Magazine article Editor & Publisher

Court Upholds Newsletter in 'Fair Use' Case

Magazine article Editor & Publisher

Court Upholds Newsletter in 'Fair Use' Case

Article excerpt

A FEDERAL JUDGE has dismissed a copyright infringement and defamation suit filed against a newsletter over its coverage of a speech delivered at a public relations conference.

U.S. District Judge John S. Martin Jr. in New York ruled that Jack O'Dwyer, publisher of two public relations journals, acted within the "fair use" exceptions to the federal Copyright Act when he reported on and criticized a presentation given by former Wall Street Journal reporter Dean Rotbart at a 1993 Public Relations Society of America conference in Orlando, Fla.

Jane Kirtley, a lawyer and executive director of the Reporters Committee for Freedom of the Press, said the decision broke no legal ground but "has underscored the right of journalists to accurately report on speeches, writing and presentations that are of public interest and concern. It has taken a powerful tool of censorship from those who prefer not to have their presentations be subjected to public scrutiny."

Rotbart claimed O'Dwyer stole "the heart" of his talk, which was based on his for-profit Newsroom Confidential seminars. Rotbart charged $350 per person for the seminars and required PR professionals who attended to sign a nondisclosure agreement before listening to him advise on press relations and excoriate the financial press. Rotbart also publishes newsletters, including one on financial journalism.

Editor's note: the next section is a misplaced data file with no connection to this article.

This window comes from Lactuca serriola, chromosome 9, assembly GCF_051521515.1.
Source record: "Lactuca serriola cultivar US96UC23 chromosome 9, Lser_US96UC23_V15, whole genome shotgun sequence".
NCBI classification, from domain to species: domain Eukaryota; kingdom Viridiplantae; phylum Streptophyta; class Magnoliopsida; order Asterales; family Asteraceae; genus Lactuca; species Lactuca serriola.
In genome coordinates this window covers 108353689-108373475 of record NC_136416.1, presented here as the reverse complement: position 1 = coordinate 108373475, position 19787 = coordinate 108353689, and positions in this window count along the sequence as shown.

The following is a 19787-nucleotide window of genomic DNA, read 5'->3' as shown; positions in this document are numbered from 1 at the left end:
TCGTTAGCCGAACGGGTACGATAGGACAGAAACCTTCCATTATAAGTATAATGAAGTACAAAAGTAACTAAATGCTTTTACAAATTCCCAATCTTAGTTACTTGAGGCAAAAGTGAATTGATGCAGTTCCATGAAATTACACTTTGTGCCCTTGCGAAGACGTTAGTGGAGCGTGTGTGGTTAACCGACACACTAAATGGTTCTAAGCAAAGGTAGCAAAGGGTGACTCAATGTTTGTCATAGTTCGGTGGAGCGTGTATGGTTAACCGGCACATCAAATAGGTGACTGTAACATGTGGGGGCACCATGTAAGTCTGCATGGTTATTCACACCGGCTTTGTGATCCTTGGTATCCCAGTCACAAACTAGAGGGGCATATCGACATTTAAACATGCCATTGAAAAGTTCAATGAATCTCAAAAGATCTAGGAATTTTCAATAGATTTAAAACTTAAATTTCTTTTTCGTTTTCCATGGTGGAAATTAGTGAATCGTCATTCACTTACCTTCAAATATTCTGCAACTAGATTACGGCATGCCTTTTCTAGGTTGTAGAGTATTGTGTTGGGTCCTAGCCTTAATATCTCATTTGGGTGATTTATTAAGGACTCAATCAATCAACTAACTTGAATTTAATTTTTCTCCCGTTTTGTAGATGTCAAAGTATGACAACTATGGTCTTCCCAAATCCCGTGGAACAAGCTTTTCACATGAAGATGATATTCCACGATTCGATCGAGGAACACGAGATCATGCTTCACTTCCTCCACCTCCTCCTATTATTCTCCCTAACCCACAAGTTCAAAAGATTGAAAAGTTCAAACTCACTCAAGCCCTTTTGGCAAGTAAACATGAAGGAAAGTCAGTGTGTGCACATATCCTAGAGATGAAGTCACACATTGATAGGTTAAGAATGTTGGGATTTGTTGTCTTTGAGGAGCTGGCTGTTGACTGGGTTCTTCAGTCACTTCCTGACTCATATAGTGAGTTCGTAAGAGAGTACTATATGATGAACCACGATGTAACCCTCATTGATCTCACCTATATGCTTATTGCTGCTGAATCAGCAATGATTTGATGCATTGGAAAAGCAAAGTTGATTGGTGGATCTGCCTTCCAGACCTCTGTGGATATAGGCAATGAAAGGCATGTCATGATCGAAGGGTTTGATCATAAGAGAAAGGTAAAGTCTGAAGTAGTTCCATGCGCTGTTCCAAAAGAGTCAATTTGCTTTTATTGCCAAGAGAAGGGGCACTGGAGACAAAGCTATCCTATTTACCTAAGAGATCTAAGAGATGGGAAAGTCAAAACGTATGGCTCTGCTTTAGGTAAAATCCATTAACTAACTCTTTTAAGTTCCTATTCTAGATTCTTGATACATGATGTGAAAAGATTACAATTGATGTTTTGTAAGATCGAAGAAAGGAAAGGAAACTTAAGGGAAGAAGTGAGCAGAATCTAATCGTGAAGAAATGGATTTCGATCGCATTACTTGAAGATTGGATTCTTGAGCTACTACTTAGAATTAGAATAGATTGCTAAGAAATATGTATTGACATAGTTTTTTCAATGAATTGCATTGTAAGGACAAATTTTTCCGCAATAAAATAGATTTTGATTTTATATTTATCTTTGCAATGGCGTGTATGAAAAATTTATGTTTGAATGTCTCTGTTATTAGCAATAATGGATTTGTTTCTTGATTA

O'Dwyer tape-recorded Rotbart's presentation and took written notes. Later, in several issues of the weekly Jack O'Dwyer's Newsletter and monthly O'Dwyer's PR Services Report, he provided extensive coverage, including criticism, of the presentation. He also sent transcripts to news organizations that Rotbart had attacked.

Rotbart had chastised financial reporters for selling out to their sources and for trying "first and foremost to promote their own concerns."

O'Dwyer's coverage dismissed Rotbart's views as "bilge" and a "worm's-eye view of journalism. …

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